Although the net contribution to natural capital is negative, for a complete picture of the company’s sustainability it should be read in conjunction with the financial reporting statements and natural capital balance sheet. Comparison of all these statements will be useful for investors in distinguishing the best in class performers. Such new analysis is necessary when, as in the case of SCA, most companies achieve other markers such as close to 100% sustainable certification of wood.

The income statement can also show:

  • The relative contribution of each business segment to both enhancements and deteriorations of natural capital. This helps identify hotspots in the supply chain. For SCA, a particular hotspot is the paper and pulp segments. For investors, this is valuable information, as this business segment is set to double production in 2018 with the re- opening of the Ostrand mill.
  • There are positive impacts from carbon sequestration when looking at the growth of the plantation forestland compared to what would have been slower growing boreal forestland.
  • Biofuels also have a marginally positive impact – SCA uses biological matter gathered during its operations and thereby avoids using the mix of fossil fuels (and its associated emissions) in the rest of the supply chain.
  • It is not possible to distinguish between business segments on the positive impacts of biofuels and the negative impacts of water abstraction, as this information was not available.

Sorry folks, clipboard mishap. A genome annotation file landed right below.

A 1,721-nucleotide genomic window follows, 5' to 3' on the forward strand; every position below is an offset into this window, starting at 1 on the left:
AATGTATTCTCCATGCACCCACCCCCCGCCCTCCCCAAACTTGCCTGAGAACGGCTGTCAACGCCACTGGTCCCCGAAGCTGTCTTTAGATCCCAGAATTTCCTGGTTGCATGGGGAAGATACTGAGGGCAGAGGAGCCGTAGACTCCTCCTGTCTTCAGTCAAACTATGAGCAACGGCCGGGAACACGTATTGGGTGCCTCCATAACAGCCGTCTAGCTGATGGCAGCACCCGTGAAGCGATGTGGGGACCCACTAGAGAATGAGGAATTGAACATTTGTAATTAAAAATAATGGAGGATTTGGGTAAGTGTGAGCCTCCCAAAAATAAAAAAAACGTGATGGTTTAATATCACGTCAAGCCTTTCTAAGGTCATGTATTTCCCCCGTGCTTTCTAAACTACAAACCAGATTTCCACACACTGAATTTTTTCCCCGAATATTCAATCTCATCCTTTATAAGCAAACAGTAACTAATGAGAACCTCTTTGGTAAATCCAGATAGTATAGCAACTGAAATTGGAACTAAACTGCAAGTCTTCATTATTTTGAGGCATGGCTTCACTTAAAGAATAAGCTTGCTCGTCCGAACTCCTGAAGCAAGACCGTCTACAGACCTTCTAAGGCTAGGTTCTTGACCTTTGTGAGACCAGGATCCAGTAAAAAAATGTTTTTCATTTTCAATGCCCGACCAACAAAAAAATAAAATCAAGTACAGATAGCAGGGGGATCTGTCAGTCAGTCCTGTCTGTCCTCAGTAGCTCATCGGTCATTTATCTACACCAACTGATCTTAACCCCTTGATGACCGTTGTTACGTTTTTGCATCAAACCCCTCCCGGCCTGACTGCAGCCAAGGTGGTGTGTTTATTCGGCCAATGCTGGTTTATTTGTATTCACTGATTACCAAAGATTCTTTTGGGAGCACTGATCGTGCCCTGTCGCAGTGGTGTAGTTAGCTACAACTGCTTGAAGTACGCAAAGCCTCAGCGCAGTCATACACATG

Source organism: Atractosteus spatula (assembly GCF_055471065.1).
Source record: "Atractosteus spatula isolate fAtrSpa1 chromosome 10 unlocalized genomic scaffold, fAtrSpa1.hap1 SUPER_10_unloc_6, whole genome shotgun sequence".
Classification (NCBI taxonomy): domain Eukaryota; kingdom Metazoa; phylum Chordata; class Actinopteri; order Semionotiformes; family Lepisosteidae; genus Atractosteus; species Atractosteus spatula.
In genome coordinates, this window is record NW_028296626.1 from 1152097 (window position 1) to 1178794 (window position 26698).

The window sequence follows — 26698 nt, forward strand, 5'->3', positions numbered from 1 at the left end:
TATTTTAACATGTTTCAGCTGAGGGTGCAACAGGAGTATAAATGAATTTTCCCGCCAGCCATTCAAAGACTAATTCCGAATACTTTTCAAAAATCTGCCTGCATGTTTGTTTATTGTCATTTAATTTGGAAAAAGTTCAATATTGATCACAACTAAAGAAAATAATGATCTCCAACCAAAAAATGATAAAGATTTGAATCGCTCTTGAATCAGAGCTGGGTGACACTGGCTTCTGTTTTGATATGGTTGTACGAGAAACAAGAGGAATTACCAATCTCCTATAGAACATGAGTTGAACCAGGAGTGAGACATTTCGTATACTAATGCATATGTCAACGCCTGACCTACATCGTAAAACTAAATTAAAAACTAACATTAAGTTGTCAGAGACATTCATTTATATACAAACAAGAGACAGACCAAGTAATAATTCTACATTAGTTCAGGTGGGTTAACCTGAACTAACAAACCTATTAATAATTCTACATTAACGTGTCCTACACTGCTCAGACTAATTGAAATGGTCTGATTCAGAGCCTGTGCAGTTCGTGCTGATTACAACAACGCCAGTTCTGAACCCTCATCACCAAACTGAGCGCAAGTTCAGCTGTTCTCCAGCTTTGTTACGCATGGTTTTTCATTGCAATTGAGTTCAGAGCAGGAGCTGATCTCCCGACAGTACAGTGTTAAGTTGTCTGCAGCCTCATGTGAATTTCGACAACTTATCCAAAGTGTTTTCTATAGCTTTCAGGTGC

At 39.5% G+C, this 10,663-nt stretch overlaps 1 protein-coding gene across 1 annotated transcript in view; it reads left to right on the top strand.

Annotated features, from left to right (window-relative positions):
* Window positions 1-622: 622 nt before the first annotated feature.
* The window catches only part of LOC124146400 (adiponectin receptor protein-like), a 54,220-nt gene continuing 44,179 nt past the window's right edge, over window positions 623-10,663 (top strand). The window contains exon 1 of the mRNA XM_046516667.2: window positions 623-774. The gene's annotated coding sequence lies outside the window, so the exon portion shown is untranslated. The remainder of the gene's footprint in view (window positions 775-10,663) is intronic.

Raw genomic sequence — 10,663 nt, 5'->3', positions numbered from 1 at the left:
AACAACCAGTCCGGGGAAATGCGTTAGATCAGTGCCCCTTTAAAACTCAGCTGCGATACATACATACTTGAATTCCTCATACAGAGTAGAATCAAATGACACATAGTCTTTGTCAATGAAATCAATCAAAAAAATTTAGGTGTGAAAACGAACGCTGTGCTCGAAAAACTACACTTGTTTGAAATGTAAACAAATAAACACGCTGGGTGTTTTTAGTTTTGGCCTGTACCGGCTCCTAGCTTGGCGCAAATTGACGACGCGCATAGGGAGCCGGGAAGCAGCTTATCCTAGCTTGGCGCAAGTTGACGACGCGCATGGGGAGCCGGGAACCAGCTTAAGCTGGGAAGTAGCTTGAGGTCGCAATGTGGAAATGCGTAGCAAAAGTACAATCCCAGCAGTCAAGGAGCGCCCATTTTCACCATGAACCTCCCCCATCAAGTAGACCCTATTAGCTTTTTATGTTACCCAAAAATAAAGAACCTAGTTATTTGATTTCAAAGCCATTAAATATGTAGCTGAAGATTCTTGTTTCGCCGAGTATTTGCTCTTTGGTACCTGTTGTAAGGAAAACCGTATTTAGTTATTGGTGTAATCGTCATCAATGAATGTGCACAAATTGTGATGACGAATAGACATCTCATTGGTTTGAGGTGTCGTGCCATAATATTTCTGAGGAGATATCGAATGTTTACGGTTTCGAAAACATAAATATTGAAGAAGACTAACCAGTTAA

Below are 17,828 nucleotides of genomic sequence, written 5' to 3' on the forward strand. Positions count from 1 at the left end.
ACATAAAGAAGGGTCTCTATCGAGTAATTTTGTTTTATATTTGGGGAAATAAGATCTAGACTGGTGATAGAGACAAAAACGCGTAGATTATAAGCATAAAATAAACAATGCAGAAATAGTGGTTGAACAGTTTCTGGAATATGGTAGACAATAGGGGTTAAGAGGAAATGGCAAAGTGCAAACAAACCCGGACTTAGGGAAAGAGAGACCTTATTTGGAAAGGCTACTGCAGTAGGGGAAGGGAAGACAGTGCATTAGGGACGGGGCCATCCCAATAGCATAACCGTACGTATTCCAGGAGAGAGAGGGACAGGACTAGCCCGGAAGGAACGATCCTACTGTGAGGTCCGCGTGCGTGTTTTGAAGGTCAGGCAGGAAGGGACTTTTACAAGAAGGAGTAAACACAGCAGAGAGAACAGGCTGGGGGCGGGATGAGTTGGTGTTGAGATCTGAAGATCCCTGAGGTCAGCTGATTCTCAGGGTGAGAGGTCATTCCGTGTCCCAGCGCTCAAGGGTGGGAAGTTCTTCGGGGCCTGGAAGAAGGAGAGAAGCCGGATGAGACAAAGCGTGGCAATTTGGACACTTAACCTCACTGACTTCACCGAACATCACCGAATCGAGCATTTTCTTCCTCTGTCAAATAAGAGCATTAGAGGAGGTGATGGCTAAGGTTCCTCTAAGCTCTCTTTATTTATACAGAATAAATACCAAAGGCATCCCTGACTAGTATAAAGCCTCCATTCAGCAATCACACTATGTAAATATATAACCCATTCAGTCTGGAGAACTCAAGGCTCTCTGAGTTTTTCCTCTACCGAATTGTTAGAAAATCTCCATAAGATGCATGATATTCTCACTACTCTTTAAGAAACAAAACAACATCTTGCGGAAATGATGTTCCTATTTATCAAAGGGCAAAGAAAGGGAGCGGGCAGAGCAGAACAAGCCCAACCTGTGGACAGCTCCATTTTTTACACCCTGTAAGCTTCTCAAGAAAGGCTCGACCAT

• Raw material sourced externally (including energy use from the raw material production) has a significant estimated negative impact. This was based on modelled sector-level data.
  • Plantation forest has lower biodiversity and habitat value compared to the baseline of natural boreal forest. This is shown as a deterioration in value to society and is labelled ‘wider social benefits’.

Natural Capital Balance Sheet shows that the natural capital assets SCA impacts and relies on to provide value to both the business and society. Only a third of this value is accounted for in the financial accounts.

The balance sheet values the assets and liabilities over a 100-year time horizon to reflect SCA’s forest management schedule and uses SCA’s internal Weighted Average Cost of Capital (WACC). Both these parameters could be amended to reflect an investor’s holding period and required rate of return (if necessary). This assessment of SCA’s dependence on its natural capital (Chart 2) indicates:

  • The only figure that is (explicitly) included in the financial accounts is the asset value of the standing timber (following IAS 41). The value of biofuels and seedlings touch on the financial income statement but are not capitalized.
  • The value of biofuels is estimated as the avoided energy costs, which hedges SCA’s exposure to rising fuel costs. This production is set to increase based on management’s targets.
  • Similarly, the value of seedlings is estimated as the avoided cost of purchasing seedlings. Although, of concern, the trend in reporting on seedlings over the last five years indicates that production may be stagnating.
  • The fair valuation of the forestland extends beyond the value to the business and includes values to society, for example, from carbon sequestration. This also feeds into the wider value/brand image of a company like SCA with a sustainability-focus.